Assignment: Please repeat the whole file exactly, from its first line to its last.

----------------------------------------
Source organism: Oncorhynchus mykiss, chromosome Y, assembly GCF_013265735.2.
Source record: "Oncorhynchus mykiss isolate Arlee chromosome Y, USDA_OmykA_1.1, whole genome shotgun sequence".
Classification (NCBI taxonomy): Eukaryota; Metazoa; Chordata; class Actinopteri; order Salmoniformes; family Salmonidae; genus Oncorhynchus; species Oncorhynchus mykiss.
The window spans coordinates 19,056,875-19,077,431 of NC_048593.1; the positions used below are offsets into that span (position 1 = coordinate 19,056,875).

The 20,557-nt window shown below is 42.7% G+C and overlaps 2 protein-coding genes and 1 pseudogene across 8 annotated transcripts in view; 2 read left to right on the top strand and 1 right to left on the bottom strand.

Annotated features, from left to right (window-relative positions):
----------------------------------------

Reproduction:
Source organism: Oncorhynchus mykiss, chromosome Y, assembly GCF_013265735.2.
Source record: "Oncorhynchus mykiss isolate Arlee chromosome Y, USDA_OmykA_1.1, whole genome shotgun sequence".
Classification (NCBI taxonomy): Eukaryota; Metazoa; Chordata; class Actinopteri; order Salmoniformes; family Salmonidae; genus Oncorhynchus; species Oncorhynchus mykiss.
The window spans coordinates 19,056,875-19,077,431 of NC_048593.1; the positions used below are offsets into that span (position 1 = coordinate 19,056,875).

The 20,557-nt window shown below is 42.7% G+C and overlaps 2 protein-coding genes and 1 pseudogene across 8 annotated transcripts in view; 2 read left to right on the top strand and 1 right to left on the bottom strand.

Annotated features, from left to right (window-relative positions):